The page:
In “Five years on the road in Africa: how Lerato Mogoatlhe became a travel writer,” South African journalist Lerato Mogoatlhe shares her incredible journey across the continent, which unexpectedly lasted for five years. In her book, Vagabond: Wandering Through Africa on Faith, Mogoatlhe recounts the experiences that shaped her understanding of Africa’s diverse cultures and landscapes. From her childhood fascination with African music videos to the personal risks and rewards of traveling solo, Mogoatlhe’s story offers a unique perspective on being black, queer, and a woman in Africa. Through her travels, she challenges stereotypes and celebrates the beauty and complexity of the continent.

The Journey Begins

The journey of Lerato Mogoatlhe, a South African journalist, began with a three-month trip to West Africa. Little did she know that this trip would eventually turn into an accidental drift across the entire continent for five years. Mogoatlhe’s experiences on the road, and the insights and stories she gathered along the way, are chronicled in her book, Vagabond: Wandering Through Africa on Faith.

Early Influences

As a child growing up in Pretoria, South Africa, Mogoatlhe experienced Africa through literature and music. Music videos became her window into the continent, igniting a desire to explore and experience the sights, sounds, and flavors of Africa for herself. Later, during her time in Johannesburg, university friends from various African countries further opened her eyes to the richness and diversity of the continent, challenging the stereotypes and perceptions she had grown up with.

Five years on the road in Africa: how Lerato Mogoatlhe became a travel writer

The Significance of the Title

The title of Mogoatlhe’s book, Vagabond, carries a double meaning that speaks to her journey and the freedom she found on the road. Historically, the term “vagabond” has been used to disparage and control indigenous people, particularly during colonial times in South Africa. Despite the negative connotations, Mogoatlhe embraces the term as a symbol of freedom and adventure. Being a vagabond represents a sense of aimlessness and provides an opportunity to wander without a fixed abode, a concept which resonates deeply with her experiences on the road.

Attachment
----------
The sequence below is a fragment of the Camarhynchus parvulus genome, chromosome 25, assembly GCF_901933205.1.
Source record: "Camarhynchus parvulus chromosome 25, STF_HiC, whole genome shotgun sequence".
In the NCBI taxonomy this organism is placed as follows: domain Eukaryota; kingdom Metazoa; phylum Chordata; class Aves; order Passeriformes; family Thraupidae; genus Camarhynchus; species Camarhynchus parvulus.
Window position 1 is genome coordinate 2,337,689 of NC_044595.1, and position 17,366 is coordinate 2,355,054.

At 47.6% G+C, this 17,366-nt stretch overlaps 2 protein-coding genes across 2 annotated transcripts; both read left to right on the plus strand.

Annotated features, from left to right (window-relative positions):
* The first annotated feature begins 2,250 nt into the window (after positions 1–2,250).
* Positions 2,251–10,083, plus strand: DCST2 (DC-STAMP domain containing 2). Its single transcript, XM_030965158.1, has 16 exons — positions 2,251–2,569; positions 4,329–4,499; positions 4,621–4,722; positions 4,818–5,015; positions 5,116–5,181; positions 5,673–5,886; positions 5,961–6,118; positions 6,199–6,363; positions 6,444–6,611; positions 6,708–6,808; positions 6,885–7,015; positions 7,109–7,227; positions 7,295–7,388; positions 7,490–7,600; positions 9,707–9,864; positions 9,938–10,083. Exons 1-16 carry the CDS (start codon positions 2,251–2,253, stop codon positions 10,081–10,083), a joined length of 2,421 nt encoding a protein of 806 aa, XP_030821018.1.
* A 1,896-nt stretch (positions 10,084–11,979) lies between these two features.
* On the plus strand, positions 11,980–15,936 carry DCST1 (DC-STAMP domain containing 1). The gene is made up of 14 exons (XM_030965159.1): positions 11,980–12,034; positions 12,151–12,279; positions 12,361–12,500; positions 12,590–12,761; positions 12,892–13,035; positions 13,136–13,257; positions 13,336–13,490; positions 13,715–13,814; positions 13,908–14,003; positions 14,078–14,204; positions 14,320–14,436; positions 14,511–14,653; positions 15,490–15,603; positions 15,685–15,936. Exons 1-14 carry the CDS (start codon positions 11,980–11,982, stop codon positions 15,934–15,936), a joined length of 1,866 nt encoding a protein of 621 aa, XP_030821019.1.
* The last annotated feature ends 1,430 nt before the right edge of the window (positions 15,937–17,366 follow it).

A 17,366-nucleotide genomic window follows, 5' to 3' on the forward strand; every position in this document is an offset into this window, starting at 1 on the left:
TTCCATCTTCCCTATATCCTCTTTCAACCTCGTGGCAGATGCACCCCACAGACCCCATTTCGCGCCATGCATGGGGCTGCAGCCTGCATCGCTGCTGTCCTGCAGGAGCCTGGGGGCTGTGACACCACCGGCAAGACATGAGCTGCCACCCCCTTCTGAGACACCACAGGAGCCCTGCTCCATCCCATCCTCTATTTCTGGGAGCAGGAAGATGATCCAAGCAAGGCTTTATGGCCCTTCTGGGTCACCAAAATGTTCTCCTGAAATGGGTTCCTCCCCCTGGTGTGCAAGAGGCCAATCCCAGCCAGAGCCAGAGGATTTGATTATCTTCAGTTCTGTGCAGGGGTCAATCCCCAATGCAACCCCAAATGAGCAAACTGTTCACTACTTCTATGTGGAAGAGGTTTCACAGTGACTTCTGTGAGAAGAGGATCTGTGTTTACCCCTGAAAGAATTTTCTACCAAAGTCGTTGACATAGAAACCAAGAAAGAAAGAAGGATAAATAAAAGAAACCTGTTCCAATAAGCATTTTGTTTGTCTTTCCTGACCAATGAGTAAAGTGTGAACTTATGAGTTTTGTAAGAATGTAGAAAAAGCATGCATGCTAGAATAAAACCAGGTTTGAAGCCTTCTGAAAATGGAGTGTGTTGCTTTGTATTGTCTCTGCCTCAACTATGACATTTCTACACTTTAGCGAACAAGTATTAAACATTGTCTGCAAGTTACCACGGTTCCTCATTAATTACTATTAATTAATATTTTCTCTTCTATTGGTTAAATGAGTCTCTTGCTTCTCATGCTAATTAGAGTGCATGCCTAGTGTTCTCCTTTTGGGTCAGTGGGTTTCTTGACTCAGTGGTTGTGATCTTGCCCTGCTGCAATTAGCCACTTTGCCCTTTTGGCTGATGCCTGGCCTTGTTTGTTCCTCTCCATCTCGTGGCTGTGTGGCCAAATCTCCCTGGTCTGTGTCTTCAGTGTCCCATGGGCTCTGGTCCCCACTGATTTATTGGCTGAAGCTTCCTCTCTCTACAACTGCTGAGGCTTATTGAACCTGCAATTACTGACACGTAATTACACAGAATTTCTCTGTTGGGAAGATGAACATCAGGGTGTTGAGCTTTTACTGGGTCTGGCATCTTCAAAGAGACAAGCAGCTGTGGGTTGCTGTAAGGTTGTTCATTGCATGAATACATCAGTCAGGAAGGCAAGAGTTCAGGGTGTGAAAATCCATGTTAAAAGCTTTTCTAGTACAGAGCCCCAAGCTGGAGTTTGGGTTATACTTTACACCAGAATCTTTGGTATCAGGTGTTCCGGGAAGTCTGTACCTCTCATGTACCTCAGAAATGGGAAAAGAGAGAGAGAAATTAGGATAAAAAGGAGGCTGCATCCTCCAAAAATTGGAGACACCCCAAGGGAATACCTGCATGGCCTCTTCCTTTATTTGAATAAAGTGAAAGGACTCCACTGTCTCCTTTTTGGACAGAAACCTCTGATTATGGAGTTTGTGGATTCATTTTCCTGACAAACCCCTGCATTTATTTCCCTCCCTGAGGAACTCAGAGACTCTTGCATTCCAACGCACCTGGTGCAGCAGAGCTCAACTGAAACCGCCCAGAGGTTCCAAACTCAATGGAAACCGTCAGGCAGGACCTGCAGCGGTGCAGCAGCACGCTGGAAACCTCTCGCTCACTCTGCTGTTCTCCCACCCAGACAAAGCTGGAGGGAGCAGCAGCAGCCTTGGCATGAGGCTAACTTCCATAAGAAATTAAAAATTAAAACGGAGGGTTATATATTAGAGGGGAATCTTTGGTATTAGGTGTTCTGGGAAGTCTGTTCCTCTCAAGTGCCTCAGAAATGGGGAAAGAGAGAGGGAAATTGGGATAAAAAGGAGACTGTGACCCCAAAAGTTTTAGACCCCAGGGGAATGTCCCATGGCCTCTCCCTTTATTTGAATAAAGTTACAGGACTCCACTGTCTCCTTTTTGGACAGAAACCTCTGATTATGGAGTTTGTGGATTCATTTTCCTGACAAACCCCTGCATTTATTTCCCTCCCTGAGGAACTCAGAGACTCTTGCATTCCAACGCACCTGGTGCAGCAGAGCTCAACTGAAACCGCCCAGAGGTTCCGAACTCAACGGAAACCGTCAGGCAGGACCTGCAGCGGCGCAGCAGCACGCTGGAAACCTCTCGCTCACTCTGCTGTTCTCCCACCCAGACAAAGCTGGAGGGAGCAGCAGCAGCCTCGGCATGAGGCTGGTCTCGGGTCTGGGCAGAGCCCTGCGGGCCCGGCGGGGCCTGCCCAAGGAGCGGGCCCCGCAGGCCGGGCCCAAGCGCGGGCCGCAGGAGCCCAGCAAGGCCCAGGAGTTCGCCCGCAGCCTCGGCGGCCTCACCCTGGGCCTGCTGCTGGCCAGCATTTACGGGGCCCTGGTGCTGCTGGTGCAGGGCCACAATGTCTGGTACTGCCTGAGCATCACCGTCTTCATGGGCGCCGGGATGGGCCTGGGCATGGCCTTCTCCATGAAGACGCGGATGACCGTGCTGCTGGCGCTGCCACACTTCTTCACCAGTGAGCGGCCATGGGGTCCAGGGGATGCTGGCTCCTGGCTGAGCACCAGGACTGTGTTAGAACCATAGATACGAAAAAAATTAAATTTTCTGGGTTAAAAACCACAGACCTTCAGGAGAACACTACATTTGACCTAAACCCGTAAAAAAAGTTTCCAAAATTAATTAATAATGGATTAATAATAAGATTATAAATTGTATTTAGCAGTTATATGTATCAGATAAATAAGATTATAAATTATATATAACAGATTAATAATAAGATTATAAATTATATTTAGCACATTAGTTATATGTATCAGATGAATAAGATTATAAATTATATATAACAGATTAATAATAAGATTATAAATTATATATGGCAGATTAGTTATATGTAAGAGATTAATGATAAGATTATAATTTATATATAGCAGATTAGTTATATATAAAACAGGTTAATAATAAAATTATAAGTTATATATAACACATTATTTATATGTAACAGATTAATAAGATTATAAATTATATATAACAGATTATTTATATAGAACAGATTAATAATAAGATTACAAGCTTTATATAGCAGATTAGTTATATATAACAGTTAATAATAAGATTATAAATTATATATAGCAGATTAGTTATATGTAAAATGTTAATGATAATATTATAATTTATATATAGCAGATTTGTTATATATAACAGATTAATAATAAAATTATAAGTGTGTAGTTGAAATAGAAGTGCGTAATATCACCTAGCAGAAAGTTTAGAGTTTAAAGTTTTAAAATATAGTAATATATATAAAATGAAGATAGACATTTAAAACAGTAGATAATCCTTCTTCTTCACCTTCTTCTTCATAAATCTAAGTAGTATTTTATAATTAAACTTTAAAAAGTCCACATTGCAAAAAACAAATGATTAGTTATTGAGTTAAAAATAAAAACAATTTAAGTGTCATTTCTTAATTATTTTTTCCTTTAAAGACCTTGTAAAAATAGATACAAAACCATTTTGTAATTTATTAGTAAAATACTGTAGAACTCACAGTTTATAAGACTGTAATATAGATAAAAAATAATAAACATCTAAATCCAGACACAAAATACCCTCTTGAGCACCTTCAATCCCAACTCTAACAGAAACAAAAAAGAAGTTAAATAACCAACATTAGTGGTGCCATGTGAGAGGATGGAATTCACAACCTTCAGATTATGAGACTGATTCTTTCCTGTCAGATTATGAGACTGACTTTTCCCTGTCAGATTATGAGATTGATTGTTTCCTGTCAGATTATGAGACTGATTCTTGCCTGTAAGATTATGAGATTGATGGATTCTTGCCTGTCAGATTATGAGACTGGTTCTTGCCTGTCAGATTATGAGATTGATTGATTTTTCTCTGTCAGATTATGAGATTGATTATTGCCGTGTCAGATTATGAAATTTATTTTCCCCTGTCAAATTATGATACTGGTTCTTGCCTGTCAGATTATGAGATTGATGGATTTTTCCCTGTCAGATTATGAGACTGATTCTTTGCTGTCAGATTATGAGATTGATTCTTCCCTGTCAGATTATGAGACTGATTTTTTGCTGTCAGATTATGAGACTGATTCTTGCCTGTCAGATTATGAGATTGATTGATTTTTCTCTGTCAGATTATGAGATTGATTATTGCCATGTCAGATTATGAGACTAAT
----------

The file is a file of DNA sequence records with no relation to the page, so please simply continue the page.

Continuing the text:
See also  Growing Tourism in Africa: Visa-Free Travel Opportunities Await

Travel as a Form of Expression

For Mogoatlhe, travel serves as a form of expression, especially in the context of black freedoms and cultural identity in South Africa. Through her travels, she had the opportunity to experience being black and African without disguising or denying herself to fit into societal expectations. By embracing her cultural identity and sharing her experiences, Mogoatlhe promotes the importance of cultural expression and celebrates the diversity and richness of Africa.

Five years on the road in Africa: how Lerato Mogoatlhe became a travel writer

Personal Risks and Rewards

Traveling, especially as a solo traveler, comes with its own set of risks. Mogoatlhe recounts encounters with conmen in Senegal and repelling attackers in Ethiopia. However, despite the challenges, she recognizes the rewards and opportunities that come with travel. The thrill of exploring new places and turning fantasies into reality fuels her desire to live life to the fullest, despite the obstacles she may encounter. As a black, queer woman, Mogoatlhe’s travel experiences challenge stereotypes and show that there is more to being queer in Africa than violence and fear.